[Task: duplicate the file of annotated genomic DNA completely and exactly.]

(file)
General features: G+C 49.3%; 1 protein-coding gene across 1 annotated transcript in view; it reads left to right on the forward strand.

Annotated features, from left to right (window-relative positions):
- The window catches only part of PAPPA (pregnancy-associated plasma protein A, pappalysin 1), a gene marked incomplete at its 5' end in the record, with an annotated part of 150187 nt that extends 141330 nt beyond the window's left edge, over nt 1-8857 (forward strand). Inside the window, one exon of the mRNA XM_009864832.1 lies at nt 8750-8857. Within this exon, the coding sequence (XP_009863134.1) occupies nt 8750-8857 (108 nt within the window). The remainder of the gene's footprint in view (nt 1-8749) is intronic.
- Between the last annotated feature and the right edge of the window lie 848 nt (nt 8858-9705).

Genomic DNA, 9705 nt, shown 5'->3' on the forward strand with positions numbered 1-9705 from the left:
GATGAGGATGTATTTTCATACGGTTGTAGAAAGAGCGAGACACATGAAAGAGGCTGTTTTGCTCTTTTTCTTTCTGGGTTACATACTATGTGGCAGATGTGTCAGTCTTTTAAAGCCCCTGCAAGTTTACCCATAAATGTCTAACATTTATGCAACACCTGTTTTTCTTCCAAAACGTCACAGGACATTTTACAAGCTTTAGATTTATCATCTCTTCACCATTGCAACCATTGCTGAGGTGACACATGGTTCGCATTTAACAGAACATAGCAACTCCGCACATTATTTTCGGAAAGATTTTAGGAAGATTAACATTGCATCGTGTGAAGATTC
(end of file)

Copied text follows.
General features: G+C 49.3%; 1 protein-coding gene across 1 annotated transcript in view; it reads left to right on the forward strand.

Annotated features, from left to right (window-relative positions):
- The window catches only part of PAPPA (pregnancy-associated plasma protein A, pappalysin 1), a gene marked incomplete at its 5' end in the record, with an annotated part of 150187 nt that extends 141330 nt beyond the window's left edge, over nt 1-8857 (forward strand). Inside the window, one exon of the mRNA XM_009864832.1 lies at nt 8750-8857. Within this exon, the coding sequence (XP_009863134.1) occupies nt 8750-8857 (108 nt within the window). The remainder of the gene's footprint in view (nt 1-8749) is intronic.
- Between the last annotated feature and the right edge of the window lie 848 nt (nt 8858-9705).

Genomic DNA, 9705 nt, shown 5'->3' on the forward strand with positions numbered 1-9705 from the left:
GATGAGGATGTATTTTCATACGGTTGTAGAAAGAGCGAGACACATGAAAGAGGCTGTTTTGCTCTTTTTCTTTCTGGGTTACATACTATGTGGCAGATGTGTCAGTCTTTTAAAGCCCCTGCAAGTTTACCCATAAATGTCTAACATTTATGCAACACCTGTTTTTCTTCCAAAACGTCACAGGACATTTTACAAGCTTTAGATTTATCATCTCTTCACCATTGCAACCATTGCTGAGGTGACACATGGTTCGCATTTAACAGAACATAGCAACTCCGCACATTATTTTCGGAAAGATTTTAGGAAGATTAACATTGCATCGTGTGAAGATTC